NRL News
202.626.8824
dadandrusk@aol.com

Woman says she did not know that man gave her mifepristone, defendant charged with assault in the second degree

by | Jul 19, 2023

By Dave Andrusko

After a 15-month investigation, 39-year-old Dia Beshara was arrested on July 3rd and charged with giving the abortifacient mifepristone to a pregnant woman without her knowledge triggering a miscarriage. The local County Sheriff’s Office posted this summary:

On July 3, 2023, the Rensselaer County Sheriff’s Office arrested Dia A. Beshara, a 39 year old resident of Schaghticoke. Beshara was charged with Assault in the Second Degree at the conclusion of a 15 month investigation. The investigation began when the female victim reported that, while she was pregnant, Beshara gave her a drug, Mifepristone, without her knowledge, causing a miscarriage. Beshara was arraigned in Schaghticoke Town Court where he was released on his own recognizance with an order of protection in place. 

This is only the most recent illustration of how women can be slipped the abortion pill without their knowledge or consent. In her account [https://www.liveaction.org/news/new-york-man-arrested-abortion-pill], Nancy Flanders cited two examples:

In April of 2022, Jeffery Smith was sentenced to 20 years in prison as part of a plea agreement after he was convicted of attempted first-degree intentional homicide of a preborn child who was 21 weeks old at the time.

Jin Mimae was arrested in February 2021 for tricking his pregnant girlfriend into taking mifepristone. Upon his arrest, he told police, “I didn’t want to marry her,” adding, “Because of the current economic conditions, I did not want to raise a child.” He had ordered mifepristone online the same day his girlfriend had a positive pregnancy test and told her they were to treat an STD.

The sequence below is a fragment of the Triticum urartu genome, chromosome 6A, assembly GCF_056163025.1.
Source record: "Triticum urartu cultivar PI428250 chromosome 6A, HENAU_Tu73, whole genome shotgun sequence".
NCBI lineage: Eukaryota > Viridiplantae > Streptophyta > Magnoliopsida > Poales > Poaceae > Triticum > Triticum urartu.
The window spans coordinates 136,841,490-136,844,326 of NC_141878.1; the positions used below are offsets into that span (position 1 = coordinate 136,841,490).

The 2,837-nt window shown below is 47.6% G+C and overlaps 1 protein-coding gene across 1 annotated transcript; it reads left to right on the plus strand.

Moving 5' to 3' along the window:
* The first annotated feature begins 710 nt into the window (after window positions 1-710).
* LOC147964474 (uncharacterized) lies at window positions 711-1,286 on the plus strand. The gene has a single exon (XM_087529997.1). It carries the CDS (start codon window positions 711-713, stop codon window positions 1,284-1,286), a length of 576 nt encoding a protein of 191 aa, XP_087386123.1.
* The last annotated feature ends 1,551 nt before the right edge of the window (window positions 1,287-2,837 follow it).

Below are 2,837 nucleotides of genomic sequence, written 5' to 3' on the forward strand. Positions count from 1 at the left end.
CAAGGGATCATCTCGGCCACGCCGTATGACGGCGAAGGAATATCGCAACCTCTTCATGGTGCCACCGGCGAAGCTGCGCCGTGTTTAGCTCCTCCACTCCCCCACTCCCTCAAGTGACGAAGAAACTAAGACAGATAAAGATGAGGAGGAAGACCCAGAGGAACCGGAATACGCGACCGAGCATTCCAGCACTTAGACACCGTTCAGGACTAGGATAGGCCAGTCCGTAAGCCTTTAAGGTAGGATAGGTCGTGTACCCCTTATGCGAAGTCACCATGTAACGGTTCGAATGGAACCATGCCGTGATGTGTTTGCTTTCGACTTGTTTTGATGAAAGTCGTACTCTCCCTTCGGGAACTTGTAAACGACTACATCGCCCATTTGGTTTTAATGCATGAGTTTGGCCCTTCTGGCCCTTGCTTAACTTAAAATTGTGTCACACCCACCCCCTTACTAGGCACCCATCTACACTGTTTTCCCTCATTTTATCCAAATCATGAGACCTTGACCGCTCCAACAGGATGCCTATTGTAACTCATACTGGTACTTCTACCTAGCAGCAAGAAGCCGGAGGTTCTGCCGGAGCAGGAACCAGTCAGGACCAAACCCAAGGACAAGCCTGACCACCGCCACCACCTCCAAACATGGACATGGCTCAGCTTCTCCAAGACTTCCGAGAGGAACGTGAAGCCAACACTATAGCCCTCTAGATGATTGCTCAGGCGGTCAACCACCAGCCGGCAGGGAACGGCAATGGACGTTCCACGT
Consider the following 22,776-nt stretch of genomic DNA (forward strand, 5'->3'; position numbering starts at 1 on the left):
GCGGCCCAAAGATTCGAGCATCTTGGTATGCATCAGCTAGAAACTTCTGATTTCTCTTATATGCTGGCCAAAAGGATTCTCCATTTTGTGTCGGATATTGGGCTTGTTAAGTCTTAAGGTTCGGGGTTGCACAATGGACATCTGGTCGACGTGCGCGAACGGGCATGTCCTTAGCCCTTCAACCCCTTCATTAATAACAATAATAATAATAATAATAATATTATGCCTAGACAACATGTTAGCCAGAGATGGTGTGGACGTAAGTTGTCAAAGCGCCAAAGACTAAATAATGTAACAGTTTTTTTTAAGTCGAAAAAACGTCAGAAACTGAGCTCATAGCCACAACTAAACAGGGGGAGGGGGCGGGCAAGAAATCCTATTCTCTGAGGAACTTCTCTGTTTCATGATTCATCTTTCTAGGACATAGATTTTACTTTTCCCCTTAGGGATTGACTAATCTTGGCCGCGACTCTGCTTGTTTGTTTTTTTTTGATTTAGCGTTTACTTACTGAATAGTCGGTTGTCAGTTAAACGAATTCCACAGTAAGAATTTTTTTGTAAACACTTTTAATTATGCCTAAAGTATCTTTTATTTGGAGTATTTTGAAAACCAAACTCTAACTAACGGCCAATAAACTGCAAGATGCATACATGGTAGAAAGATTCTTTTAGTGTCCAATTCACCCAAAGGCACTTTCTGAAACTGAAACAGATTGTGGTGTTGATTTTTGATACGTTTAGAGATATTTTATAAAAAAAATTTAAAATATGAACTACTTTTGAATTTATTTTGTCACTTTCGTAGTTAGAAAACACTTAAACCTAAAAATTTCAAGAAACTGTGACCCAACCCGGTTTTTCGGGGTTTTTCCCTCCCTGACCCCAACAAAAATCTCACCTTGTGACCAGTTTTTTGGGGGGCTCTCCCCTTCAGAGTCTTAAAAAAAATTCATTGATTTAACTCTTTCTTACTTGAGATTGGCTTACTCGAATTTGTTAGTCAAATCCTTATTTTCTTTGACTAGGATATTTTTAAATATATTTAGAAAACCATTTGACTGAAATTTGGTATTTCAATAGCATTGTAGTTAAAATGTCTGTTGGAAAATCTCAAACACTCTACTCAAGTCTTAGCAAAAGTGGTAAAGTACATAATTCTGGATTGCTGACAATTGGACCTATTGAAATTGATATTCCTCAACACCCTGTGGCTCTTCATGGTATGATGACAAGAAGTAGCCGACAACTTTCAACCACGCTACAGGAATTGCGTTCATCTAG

Mifepristone is the first of two drugs used in the abortion pill regimen. “It acts to block the hormone progesterone, which works during the first weeks of pregnancy to sustain the developing preborn baby’s life,” writes Jor-El Godsey. “Progesterone also prevents muscle contractions in the uterus that would cause the woman’s body to reject the newly-created life.”

Godsey explains that at the behest of the Biden administration, the FDA 

reduced rules designed to protect women from harm (known as REMS) such as required in-person doctor visits that had been in place for more than two decades despite knowing that ectopic pregnancy is “responsible for 9% of pregnancy-related deaths in the United States.” The FDA did this even while its own website notes women, “should not take mifepristone, in a regimen with misoprostol, for medical termination of pregnancy if they have an ectopic pregnancy.”

In addition to tricking women into swallowing the drug, mifepristone is also associated with many more complications that a surgical abortion. That’s why idea that taking the two-drugs is safer than “taking a Tylenol” is so dangerous. 

As Dr. Randall K. O’Bannon, NRLC director of education and research, has documented

A 2015 study of emergency room visits by University of California, San Francisco researcher Ushma Upadhyay is one of those often cited as proof that the rate of serious complications is “less than 1%.” Indeed, in “Incidence of emergency department visits and complications after abortion,” from the January 2015 issue of Obstetrics & Gynecology, Upadhyay officially found that “The major complication rate was 0.23%,” less than a quarter of one percent.

But this depends on several questionable moves to finesse the data. 

First, Upadhyay specifically limits what can be counted as a “serious” or “major” complication. “Major complications were defined as serious unexpected adverse events requiring hospital admission, surgery, or blood transfusion,” the article asserts. “Minor complications were all other expected adverse events.”

While this sounds reasonable, consider the things included in Upadhyay’s “minor complications”: hemorrhage, infection, incomplete or “failed” abortion requiring “uterine aspiration” (i.e., surgical abortion). Even things like “uterine perforation” were classified as “minor.”

Second, with this knowledge, consider that when Upadhyay added in and counted both major and “minor” complications, the complication rate for chemical abortions was 5.19% – considerably higher than the “less than one percent” advertised.

Categories: Crime
Tags: